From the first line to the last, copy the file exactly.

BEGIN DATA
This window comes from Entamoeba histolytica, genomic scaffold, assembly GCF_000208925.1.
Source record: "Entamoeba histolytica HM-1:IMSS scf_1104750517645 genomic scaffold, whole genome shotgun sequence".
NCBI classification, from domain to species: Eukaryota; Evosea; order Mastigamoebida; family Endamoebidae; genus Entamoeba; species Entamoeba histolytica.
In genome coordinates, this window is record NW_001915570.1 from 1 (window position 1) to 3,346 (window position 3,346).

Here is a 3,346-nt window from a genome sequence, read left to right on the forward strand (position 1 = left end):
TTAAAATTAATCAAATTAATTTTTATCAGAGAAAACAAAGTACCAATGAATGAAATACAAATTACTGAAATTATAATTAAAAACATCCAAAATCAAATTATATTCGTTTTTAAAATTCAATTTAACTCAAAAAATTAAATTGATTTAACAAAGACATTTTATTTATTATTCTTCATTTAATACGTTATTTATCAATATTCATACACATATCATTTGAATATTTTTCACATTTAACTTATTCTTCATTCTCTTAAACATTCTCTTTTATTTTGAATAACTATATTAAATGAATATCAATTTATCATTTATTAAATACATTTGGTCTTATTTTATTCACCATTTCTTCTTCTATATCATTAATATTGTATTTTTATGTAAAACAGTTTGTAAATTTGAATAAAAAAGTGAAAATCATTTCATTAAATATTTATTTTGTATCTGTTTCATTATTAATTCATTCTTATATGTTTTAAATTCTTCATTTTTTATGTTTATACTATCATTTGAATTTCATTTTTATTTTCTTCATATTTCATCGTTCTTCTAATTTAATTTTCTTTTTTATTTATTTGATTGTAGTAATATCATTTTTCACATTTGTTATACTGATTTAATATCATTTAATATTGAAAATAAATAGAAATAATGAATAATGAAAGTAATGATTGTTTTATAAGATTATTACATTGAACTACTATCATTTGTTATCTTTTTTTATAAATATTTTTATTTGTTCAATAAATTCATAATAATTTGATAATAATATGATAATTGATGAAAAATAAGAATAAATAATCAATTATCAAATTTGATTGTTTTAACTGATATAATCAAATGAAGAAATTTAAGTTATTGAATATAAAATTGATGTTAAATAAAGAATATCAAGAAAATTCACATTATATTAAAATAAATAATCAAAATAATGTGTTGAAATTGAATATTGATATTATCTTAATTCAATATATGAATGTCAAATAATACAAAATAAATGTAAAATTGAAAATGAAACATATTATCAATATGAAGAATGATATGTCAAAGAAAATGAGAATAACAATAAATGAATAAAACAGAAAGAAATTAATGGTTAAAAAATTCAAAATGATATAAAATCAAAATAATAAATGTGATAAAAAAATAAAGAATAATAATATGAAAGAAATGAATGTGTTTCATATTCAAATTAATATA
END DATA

This window comes from Entamoeba histolytica, genomic scaffold, assembly GCF_000208925.1.
Source record: "Entamoeba histolytica HM-1:IMSS scf_1104750517645 genomic scaffold, whole genome shotgun sequence".
NCBI classification, from domain to species: Eukaryota; Evosea; order Mastigamoebida; family Endamoebidae; genus Entamoeba; species Entamoeba histolytica.
In genome coordinates, this window is record NW_001915570.1 from 1 (window position 1) to 3,346 (window position 3,346).

Here is a 3,346-nt window from a genome sequence, read left to right on the forward strand (position 1 = left end):
TTAAAATTAATCAAATTAATTTTTATCAGAGAAAACAAAGTACCAATGAATGAAATACAAATTACTGAAATTATAATTAAAAACATCCAAAATCAAATTATATTCGTTTTTAAAATTCAATTTAACTCAAAAAATTAAATTGATTTAACAAAGACATTTTATTTATTATTCTTCATTTAATACGTTATTTATCAATATTCATACACATATCATTTGAATATTTTTCACATTTAACTTATTCTTCATTCTCTTAAACATTCTCTTTTATTTTGAATAACTATATTAAATGAATATCAATTTATCATTTATTAAATACATTTGGTCTTATTTTATTCACCATTTCTTCTTCTATATCATTAATATTGTATTTTTATGTAAAACAGTTTGTAAATTTGAATAAAAAAGTGAAAATCATTTCATTAAATATTTATTTTGTATCTGTTTCATTATTAATTCATTCTTATATGTTTTAAATTCTTCATTTTTTATGTTTATACTATCATTTGAATTTCATTTTTATTTTCTTCATATTTCATCGTTCTTCTAATTTAATTTTCTTTTTTATTTATTTGATTGTAGTAATATCATTTTTCACATTTGTTATACTGATTTAATATCATTTAATATTGAAAATAAATAGAAATAATGAATAATGAAAGTAATGATTGTTTTATAAGATTATTACATTGAACTACTATCATTTGTTATCTTTTTTTATAAATATTTTTATTTGTTCAATAAATTCATAATAATTTGATAATAATATGATAATTGATGAAAAATAAGAATAAATAATCAATTATCAAATTTGATTGTTTTAACTGATATAATCAAATGAAGAAATTTAAGTTATTGAATATAAAATTGATGTTAAATAAAGAATATCAAGAAAATTCACATTATATTAAAATAAATAATCAAAATAATGTGTTGAAATTGAATATTGATATTATCTTAATTCAATATATGAATGTCAAATAATACAAAATAAATGTAAAATTGAAAATGAAACATATTATCAATATGAAGAATGATATGTCAAAGAAAATGAGAATAACAATAAATGAATAAAACAGAAAGAAATTAATGGTTAAAAAATTCAAAATGATATAAAATCAAAATAATAAATGTGATAAAAAAATAAAGAATAATAATATGAAAGAAATGAATGTGTTTCATATTCAAATTAATATA